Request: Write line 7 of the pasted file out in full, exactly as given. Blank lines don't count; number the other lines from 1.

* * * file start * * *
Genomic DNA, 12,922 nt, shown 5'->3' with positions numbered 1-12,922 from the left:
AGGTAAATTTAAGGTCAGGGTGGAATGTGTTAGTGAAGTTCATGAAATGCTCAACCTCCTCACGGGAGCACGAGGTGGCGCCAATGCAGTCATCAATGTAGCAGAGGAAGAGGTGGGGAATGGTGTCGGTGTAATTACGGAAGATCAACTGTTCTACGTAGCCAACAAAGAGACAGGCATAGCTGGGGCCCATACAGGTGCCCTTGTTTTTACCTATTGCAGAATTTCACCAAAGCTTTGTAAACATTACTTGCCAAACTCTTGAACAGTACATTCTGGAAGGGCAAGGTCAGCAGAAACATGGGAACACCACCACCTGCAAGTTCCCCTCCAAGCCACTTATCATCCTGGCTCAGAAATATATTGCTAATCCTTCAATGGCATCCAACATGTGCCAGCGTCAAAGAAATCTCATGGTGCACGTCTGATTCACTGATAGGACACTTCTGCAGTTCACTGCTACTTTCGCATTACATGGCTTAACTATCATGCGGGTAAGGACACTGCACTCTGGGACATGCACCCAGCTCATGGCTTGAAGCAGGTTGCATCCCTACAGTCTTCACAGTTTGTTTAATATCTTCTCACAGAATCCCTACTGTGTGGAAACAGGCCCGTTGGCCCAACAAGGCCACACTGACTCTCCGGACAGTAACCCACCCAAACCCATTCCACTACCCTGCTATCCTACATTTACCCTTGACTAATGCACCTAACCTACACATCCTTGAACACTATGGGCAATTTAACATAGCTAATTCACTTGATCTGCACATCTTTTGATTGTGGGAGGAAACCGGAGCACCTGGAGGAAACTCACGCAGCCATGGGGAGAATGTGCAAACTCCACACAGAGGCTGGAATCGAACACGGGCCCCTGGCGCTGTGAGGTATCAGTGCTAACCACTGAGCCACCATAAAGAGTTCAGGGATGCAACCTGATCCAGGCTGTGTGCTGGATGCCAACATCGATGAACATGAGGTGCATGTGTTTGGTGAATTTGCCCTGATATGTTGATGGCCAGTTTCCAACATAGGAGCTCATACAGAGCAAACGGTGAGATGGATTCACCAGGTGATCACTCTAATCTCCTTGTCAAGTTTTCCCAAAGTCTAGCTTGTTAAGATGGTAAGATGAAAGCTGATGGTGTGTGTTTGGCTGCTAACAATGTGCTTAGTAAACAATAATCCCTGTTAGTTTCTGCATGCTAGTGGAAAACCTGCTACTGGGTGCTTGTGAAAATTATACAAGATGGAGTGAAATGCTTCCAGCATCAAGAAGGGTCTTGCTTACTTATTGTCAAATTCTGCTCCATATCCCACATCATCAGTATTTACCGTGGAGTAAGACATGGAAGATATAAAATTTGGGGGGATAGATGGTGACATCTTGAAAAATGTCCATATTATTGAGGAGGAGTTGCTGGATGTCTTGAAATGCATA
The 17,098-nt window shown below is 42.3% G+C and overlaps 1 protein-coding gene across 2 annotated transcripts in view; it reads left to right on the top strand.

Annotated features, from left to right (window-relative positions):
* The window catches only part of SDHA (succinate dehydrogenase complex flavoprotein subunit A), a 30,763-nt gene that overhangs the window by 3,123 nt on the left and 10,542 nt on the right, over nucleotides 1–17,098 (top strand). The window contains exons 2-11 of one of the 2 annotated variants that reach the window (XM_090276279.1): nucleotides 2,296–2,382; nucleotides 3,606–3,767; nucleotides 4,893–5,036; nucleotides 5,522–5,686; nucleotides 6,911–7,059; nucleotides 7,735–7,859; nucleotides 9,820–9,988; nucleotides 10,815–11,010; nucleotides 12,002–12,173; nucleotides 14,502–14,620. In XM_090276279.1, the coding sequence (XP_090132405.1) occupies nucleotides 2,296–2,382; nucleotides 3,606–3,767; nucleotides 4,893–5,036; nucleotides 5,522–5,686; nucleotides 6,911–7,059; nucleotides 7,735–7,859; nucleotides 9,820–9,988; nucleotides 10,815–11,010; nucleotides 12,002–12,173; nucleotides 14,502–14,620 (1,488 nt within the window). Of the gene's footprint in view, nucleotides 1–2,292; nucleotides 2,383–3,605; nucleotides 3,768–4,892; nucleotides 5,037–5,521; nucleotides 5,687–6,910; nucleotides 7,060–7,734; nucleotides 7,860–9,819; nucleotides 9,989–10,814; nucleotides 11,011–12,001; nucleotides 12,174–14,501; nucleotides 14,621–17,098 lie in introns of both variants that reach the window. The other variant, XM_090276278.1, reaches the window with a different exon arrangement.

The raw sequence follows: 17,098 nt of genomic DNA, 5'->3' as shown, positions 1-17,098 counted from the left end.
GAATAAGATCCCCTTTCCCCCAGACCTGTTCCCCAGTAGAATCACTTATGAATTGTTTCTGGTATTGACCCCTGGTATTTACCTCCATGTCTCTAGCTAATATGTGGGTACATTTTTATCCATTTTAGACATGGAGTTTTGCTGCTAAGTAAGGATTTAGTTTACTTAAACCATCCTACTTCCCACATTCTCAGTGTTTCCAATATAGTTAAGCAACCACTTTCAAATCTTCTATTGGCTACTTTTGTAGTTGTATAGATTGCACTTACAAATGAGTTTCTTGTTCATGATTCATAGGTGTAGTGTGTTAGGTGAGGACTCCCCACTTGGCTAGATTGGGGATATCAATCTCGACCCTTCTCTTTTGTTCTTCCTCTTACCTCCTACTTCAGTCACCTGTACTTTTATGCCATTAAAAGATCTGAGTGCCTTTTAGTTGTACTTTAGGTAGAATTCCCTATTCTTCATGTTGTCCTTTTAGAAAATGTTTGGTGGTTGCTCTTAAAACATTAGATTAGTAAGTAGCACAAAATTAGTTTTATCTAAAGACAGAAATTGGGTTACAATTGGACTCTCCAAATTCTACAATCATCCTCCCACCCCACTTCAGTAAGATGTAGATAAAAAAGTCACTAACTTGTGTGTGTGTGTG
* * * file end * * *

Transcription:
GAATAAGATCCCCTTTCCCCCAGACCTGTTCCCCAGTAGAATCACTTATGAATTGTTTCTGGTATTGACCCCTGGTATTTACCTCCATGTCTCTAGCTAATATGTGGGTACATTTTTATCCATTTTAGACATGGAGTTTTGCTGCTAAGTAAGGATTTAGTTTACTTAAACCATCCTACTTCCCACATTCTCAGTGTTTCCAATATAGTTAAGCAACCACTTTCAAATCTTCTATTGGCTACTTTTGTAGTTGTATAGATTGCACTTACAAATGAGTTTCTTGTTCATGATTCATAGGTGTAGTGTGTTAGGTGAGGACTCCCCACTTGGCTAGATTGGGGATATCAATCTCGACCCTTCTCTTTTGTTCTTCCTCTTACCTCCTACTTCAGTCACCTGTACTTTTATGCCATTAAAAGATCTGAGTGCCTTTTAGTTGTACTTTAGGTAGAATTCCCTATTCTTCATGTTGTCCTTTTAGAAAATGTTTGGTGGTTGCTCTTAAAACATTAGATTAGTAAGTAGCACAAAATTAGTTTTATCTAAAGACAGAAATTGGGTTACAATTGGACTCTCCAAATTCTACAATCATCCTCCCACCCCACTTCAGTAAGATGTAGATAAAAAAGTCACTAACTTGTGTGTGTGTGTG